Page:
Washington, Feb 12: As the momentous news of gravitational waves being detected 100 years after Albert Einstein's prediction broke on Thursday, scientists discussing the significance of the major discovery revealed that this discovery would enable us not just to see the stars, but also to listen to them.
Analysis of the gravitational waves - ripples in the fabric of spacetime - suggests they originated from a system of two black holes, each with the mass of about 30 Suns, that gravitationally drew closer to each other.
The dense objects whipped up to nearly the speed of light before colliding, sending out a stupendous release of gravitational wave energy that eventually reached the Earth, 1.5 billion light years away.
"For this binary black hole system, it made a distinctive, rising 'whoooop!' sound," said one of the researchers Matthew Evans, Massachusetts Institute of Technology Kavli Institute for Astrophysics and Space Research (MKI).
"This detection means that the stars are no longer silent . . . It is not that we just look up and see anymore, like we always have -- we actually can listen to the universe now. It's a whole new sense, and humanity did not have this sense until LIGO (Laser Interferometer Gravitational Wave Observatory) was built," Evans noted.
Gravitational waves -- a major prediction of Einstein's 1915 general theory of relativity -- that carry information about their dramatic origins and about the nature of gravity that cannot be obtained from elsewhere, were detected on September 14, 2015 by both of the twin (LIGO) detectors, located in Livingston, Louisiana, and Hanford, Washington.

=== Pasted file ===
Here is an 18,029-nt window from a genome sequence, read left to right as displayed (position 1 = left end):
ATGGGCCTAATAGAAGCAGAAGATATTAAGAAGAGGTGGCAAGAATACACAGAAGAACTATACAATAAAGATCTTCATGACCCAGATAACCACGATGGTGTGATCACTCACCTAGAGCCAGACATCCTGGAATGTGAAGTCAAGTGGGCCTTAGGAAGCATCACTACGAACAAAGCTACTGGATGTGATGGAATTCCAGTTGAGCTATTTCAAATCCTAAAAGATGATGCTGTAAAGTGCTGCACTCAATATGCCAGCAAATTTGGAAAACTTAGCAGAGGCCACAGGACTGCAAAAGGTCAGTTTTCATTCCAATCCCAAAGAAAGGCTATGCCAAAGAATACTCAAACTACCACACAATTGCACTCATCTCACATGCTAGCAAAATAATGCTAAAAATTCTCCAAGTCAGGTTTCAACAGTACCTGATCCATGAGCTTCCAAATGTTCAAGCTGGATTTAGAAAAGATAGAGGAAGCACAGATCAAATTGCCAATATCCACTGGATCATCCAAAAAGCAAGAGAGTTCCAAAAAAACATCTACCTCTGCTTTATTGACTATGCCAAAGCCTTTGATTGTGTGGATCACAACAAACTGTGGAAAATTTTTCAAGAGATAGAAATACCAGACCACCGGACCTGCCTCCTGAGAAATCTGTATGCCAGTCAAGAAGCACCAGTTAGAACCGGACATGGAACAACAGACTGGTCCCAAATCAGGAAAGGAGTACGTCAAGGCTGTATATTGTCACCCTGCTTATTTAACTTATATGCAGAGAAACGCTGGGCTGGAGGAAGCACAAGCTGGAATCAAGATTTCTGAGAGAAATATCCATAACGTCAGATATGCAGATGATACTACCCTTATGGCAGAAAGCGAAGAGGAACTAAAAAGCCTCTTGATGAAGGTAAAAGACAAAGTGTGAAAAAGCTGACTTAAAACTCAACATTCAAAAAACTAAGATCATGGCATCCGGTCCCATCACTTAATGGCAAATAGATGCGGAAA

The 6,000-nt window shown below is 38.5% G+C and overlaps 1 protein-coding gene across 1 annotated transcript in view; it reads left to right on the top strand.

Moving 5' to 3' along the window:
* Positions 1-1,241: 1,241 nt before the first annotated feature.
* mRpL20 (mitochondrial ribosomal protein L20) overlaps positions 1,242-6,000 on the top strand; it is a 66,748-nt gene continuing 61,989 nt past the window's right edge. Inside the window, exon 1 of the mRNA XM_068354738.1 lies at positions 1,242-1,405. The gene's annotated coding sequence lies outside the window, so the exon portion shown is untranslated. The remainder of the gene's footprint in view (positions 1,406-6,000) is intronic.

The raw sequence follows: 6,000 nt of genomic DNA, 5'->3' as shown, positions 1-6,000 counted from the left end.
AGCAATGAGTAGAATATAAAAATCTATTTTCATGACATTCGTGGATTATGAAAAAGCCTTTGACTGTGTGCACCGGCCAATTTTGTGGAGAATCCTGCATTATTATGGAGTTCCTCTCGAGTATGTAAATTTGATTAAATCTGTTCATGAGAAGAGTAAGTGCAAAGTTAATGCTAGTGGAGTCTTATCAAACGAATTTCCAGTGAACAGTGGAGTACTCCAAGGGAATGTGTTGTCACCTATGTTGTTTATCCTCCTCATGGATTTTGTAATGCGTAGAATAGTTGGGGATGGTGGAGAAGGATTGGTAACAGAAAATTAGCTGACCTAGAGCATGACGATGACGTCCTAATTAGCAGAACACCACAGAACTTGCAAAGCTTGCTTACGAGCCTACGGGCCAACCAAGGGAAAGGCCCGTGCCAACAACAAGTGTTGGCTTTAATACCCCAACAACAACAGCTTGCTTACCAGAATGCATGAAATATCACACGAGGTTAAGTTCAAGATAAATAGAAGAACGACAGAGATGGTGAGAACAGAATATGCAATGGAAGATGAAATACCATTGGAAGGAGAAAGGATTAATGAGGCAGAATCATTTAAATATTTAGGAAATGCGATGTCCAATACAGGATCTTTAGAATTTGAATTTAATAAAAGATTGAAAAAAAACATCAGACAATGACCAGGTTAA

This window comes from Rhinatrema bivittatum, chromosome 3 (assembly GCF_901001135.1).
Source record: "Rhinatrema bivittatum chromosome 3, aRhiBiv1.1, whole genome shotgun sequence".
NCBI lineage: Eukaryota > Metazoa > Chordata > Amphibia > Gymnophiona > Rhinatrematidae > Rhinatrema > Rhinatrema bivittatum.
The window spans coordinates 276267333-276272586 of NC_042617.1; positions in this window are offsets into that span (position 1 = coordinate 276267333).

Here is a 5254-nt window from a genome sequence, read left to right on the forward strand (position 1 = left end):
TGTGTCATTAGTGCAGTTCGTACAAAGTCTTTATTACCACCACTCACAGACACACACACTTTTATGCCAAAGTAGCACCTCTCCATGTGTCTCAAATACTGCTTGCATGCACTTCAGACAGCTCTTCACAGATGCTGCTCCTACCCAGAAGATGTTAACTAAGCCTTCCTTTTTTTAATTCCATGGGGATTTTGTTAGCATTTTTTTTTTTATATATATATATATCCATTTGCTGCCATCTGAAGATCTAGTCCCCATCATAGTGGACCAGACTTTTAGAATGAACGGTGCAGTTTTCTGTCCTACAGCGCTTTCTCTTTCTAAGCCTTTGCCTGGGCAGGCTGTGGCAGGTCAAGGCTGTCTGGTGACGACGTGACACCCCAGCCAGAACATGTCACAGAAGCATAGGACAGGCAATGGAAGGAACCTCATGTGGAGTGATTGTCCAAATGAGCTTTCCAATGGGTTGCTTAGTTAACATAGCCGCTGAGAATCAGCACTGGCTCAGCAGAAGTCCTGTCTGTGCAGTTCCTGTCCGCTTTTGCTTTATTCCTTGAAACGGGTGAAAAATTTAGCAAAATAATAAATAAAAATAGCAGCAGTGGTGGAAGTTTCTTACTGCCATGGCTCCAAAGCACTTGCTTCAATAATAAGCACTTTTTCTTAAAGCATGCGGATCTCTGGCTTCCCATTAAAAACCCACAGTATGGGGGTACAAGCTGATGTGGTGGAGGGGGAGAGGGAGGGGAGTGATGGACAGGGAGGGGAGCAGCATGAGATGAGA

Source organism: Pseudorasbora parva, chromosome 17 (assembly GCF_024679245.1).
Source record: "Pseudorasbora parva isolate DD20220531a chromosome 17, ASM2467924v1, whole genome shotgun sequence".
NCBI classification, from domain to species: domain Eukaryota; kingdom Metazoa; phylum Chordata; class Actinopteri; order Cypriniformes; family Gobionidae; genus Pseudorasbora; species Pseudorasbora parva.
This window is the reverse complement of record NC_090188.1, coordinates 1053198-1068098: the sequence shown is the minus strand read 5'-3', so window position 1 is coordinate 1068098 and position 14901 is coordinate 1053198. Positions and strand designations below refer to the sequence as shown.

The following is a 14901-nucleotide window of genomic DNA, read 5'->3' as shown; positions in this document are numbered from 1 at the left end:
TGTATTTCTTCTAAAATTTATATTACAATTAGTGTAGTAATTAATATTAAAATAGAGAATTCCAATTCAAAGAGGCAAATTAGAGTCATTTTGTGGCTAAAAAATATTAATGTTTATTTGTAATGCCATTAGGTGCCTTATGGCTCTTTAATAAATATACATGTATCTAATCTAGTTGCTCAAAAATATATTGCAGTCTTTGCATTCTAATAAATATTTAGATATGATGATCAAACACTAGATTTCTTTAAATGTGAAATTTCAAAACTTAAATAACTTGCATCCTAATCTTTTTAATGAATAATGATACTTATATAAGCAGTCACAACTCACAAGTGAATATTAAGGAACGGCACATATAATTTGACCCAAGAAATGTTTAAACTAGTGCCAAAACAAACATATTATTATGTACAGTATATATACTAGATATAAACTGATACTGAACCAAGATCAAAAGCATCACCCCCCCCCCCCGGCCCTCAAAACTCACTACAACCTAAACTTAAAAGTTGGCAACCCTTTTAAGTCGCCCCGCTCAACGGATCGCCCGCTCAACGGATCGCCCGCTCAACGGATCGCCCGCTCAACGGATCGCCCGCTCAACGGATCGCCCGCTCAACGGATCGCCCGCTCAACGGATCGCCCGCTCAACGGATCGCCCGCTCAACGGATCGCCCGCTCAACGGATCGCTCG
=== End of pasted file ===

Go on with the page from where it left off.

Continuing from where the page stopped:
The LIGO observatories were conceived, built and are operated by the California Institute of Technology (Caltech) and the Massachusetts Institute of Technology (MIT).
To get behind the scenes of this major discovery, The Kavli Foundation hosted an exclusive roundtable discussion on Thursday with three key LIGO researchers, who are all part of the Massachusetts Institute of Technology Kavli Institute for Astrophysics and Space Research (MKI).
The panel discussed how studying gravitational waves will push Albert Einstein's General Theory of Relativity--which originally predicted their existence almost exactly a century ago--to its limits, while revolutionising our understanding of the most violent events in the universe.
As the gravitational waves warped space-time within LIGO's gargantuan, twin detectors, its exquisitely sensitive instruments registered vibrations on the order of thousands of the diametre of a proton, the scientists said.
The frequency of these waves that LIGO is designed to catch are actually in the audible range for humans. Accordingly, the signal LIGO received of the black hole merger was played on speakers to audiences of eager scientists.
To date, virtually all of our knowledge of the cosmos has come from observing electromagnetic radiation, better known as light, including radio waves, visible light and gamma rays.
Now, with the advent of gravitational wave astronomy, otherwise invisible phenomena, such as the black hole system captured by LIGO, will be accessible, the scientists said.